I tried this first, renaming gimp-2.8.exe to gimp.exe (which was in the C:Program FilesGIMP 2bin folder). This change did not solve issue, so I also renamed the ‘GIMP 2’ folder to ‘GIMP’.
    Still, Inkscape would not present an option in the Save As dialog to save as
    GIMP XCF.

    At this point I thought about the fact that your Windows 7 page was quite a bit more involved, and detailed a change to Environment variables.
    So I went back to your Windows 7 page and attempted to follow it in my Windows 10 OS.

    The differences were not too bad:

    1) To get to the System Properties dialog (where I can access Environment Variables), I opened File Explorer, highlighted “This PC” and clicked on the Properties button at top left, which opens the Control PanelSystem and SecuritySystem page. From here, I clicked on the Advanced system settings link at left, just as in your Windows 7 page.

    2) The other difference was that once I clicked Edit on the Path Variable, the dialog that appeared does not show a single line of entries separated by semicolons, it shows each entry on a separate row.
    So I simply clicked “New” and added a row with the location of GIMP that I had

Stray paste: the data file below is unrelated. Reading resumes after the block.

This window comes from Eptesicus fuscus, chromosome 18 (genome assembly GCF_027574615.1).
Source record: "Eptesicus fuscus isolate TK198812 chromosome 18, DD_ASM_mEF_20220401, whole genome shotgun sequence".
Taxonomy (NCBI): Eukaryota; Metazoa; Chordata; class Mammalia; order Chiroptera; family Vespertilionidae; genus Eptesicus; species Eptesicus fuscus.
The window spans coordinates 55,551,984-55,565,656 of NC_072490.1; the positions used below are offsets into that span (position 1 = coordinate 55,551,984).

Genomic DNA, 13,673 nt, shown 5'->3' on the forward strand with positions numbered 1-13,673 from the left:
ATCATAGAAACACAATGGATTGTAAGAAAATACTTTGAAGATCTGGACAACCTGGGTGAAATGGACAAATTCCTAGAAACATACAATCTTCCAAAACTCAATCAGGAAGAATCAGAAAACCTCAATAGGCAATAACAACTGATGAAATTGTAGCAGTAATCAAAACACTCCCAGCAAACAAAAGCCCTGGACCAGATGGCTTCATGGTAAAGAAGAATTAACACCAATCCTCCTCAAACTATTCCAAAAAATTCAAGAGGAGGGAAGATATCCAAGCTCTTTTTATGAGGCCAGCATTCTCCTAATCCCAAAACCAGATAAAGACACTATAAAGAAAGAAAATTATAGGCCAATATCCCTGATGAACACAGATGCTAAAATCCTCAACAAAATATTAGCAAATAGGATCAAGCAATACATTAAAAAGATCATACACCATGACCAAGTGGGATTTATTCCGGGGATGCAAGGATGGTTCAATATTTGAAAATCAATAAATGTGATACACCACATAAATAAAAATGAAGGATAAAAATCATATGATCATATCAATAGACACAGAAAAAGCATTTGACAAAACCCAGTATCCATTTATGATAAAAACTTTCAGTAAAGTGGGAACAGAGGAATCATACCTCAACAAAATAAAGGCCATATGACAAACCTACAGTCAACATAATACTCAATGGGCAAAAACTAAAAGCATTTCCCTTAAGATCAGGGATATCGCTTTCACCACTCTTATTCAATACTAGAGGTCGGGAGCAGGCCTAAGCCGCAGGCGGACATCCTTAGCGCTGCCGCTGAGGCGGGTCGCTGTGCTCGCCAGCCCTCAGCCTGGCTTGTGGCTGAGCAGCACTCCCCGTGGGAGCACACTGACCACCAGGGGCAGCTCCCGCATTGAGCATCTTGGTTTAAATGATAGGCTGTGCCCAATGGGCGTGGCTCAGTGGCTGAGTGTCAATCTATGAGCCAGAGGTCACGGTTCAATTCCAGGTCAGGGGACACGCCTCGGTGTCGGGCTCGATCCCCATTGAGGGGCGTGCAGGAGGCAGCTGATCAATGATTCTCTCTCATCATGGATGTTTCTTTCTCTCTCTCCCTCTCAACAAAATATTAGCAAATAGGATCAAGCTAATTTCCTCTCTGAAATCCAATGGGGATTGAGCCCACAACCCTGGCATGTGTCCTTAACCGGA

copied earlier per your instructions.
    (And just to mention it, since I had already done the name changes previously, the location that I copied did not say anything about GIMP 2, the copied location in my case was simply C:Program FilesGIMPbin. Once I saved the new Path Variable entry and restarted Inkscape, the GIMP XCF option was there! Thank you!

    • Holy cow, Fluxrider!

      I’m afraid that I haven’t played with Inkscape under Windows 10 since I’ve heard so many bad things about that version. I guess every version of Windows will have its own set of hoops to jump through. And that’s really a shame, since it was my hope that life might get easier for Inkscape users with each succeeding version.

      Thank you for sharing your experiences on my humble little website. I know it took a lot of your free time and frustration to make it happen.

      Me thinks that I should get off my lazy butt and borrow someone’s laptop or get my grubby hands on a copy of Windows 10 and follow your steps for a fresh tutorial.

      Thanks again!

      • fluxrider

        …not as much frustration as not being able to save as a .xcf file was causing me! 🙂

  • fluxrider

    To boil that down, the things I changed were:
    1) Renamed GIMP 2 folder to GIMP
    2) Renamed the GIMP exe from gimp-2.8.exe to gimp.exe
    3) Added the location of the GIMP exe (C:Program FilesGIMPbin) to my Path Variable.